Chemicals which interfere with a mosquito's ability to sniff out humans have been developed by US scientists, according to research in Nature.
It is hoped they could be used to develop the next generation of mosquito traps and repellents.
A UK expert said the discovery could be a "major step forward" if the chemicals were safe and cheap.
Blood sucking female mosquitoes use carbon dioxide in exhaled breath to track down humans.
They can detect minute changes in the concentration of the gas.
This knowledge is already used in carbon dioxide traps, but requires dry ice or gas cylinders - which mean they are rarely used in developing countries.
Researchers have been looking for chemicals which can disrupt or confuse a mosquito's carbon dioxide sense.
Scientists at the University of California, Riverside, tested smelly chemicals on three species of mosquito: Anopheles gambiae, which spreads malaria; Culex quinquefasciatus, which spreads filariasis and West Nile virus; and Aedes aegypti which spreads dengue and yellow fever.
The researchers say that these insects combined infect half a billion people each year, some in at risk countries will be infected multiple times in their lifetime, and cause millions of deaths.
The researchers identified three groups of chemicals, which disrupt a mosquito's carbon dioxide receptors.
One mimicked carbon dioxide and could be used as bait in insect traps, another prevented the mosquito from detecting carbon dioxide and the last group tricked the mosquito's brain into thinking it was surrounded by huge quantities of the gas - so it could not pick which way to go.
Close-up image of a mosquito
Anopheles gambiae is responsible for the vast majority of malaria cases in Africa
Professor Anandasankar Ray, from the University of California, Riverside, said: "These chemicals offer powerful advantages as potential tools for reducing mosquito-human contact, and can lead to the development of new generations of insect repellents and lures.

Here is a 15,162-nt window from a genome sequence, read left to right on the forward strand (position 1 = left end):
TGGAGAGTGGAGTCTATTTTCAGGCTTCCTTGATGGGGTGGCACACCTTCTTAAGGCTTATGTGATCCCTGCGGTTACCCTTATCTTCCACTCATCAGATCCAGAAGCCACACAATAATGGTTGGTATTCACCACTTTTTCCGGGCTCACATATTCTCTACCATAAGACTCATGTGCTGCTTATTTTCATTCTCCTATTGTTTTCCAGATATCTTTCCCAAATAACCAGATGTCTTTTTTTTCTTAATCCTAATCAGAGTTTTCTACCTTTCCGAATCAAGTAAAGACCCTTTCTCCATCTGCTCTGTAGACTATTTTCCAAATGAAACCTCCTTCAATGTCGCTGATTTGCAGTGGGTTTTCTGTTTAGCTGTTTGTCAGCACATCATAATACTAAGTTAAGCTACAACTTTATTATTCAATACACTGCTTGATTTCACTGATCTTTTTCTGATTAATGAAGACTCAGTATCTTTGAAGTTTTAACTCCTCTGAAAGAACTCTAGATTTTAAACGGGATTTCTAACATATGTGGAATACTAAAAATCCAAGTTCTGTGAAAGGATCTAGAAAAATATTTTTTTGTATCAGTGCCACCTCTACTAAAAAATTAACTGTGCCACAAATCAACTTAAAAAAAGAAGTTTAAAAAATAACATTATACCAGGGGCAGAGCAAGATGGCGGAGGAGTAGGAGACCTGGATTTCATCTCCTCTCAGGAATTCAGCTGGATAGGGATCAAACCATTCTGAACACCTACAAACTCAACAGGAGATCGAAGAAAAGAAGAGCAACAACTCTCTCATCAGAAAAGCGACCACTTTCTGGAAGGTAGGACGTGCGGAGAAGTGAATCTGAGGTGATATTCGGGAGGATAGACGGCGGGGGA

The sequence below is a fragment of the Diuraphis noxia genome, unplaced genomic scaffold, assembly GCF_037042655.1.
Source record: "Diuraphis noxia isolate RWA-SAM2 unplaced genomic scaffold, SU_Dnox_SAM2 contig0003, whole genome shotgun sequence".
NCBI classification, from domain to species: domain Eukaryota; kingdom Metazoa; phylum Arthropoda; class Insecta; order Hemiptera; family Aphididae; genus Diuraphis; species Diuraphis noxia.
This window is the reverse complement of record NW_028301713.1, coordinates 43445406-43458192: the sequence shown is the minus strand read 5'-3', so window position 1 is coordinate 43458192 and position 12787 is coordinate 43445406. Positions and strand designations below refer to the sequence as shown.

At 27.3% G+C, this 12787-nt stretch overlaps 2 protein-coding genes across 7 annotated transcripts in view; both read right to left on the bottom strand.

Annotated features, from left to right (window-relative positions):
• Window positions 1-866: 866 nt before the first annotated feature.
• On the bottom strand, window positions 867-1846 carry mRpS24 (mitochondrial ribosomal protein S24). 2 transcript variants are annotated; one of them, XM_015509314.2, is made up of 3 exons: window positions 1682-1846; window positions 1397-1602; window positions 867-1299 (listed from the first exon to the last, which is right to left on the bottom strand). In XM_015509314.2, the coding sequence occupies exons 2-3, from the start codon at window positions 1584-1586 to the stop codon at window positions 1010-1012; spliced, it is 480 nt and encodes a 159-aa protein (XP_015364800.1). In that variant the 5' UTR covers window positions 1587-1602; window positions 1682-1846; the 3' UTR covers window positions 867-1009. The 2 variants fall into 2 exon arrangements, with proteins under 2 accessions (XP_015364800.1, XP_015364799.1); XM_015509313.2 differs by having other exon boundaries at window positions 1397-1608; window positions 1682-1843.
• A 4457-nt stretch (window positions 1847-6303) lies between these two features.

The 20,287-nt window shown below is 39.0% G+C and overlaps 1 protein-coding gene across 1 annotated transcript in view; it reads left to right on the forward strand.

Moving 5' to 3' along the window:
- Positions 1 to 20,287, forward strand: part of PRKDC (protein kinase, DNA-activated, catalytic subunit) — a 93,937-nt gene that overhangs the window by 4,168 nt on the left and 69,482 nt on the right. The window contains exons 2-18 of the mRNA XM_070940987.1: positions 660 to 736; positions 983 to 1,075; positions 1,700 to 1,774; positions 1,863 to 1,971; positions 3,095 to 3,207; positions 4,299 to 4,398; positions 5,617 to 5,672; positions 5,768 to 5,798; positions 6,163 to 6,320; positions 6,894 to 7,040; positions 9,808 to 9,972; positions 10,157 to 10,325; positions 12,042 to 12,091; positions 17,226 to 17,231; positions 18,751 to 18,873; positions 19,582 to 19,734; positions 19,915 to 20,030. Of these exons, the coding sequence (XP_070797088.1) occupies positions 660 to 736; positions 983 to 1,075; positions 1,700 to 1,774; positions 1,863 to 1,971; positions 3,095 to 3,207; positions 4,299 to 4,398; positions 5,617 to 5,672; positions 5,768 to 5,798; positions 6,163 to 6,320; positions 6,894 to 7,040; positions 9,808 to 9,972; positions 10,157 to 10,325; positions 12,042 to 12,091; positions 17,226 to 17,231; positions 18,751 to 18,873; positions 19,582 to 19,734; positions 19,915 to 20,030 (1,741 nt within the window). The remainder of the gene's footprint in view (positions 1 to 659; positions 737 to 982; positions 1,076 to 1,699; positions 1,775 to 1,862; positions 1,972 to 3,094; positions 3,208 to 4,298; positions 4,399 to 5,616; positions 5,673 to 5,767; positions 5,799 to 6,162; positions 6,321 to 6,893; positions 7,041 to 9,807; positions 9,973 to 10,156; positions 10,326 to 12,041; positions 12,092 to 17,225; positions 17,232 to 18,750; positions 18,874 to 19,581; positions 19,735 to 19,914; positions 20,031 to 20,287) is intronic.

"The identification of such odour molecules, which can work even at low concentrations, and are therefore economical, could be enormously effective in compromising the ability of mosquitoes to seek humans, thus helping control the spread of mosquito-borne diseases."
Carbon dioxide is not the only way mosquitoes can find their dinner however, as the smell of human sweat and skin can also be used.
Dr James Logan, from the London School of Hygiene and Tropical Medicine, said: "Whilst this is an exciting study, the authors are yet to show that the chemicals are capable of protecting a human being from being bitten.
"Although carbon dioxide is an important cue for mosquitoes, we know that mosquitoes respond differently to a trap releasing carbon dioxide than to a real human being, which releases a complex mixture of many attractive chemicals, heat, visual cues and moisture.
"The key question is - do the 'response modifying odours' actually protect a human being?"
The chemicals also need to be used at high concentrations, which could be hazardous to human health. The researchers say their next step is to develop safer chemicals.
Dr Nikolai Windbichler, from Imperial College London, said work needed to be done to ensure they were safe and could be produced at low cost.
He added: "These compounds have novel and desirable properties because they can confuse the mosquitoes' host seeking behaviour even when the substances are no longer present or the mosquitoes have left the area of application.
"This, if realised, could be a major step forward and could protect large groups of people or large areas, something that is not currently feasible with existing repellents."
Mark Stopfer, from the US National Institutes of Health, said the study offered "a promising line of defence."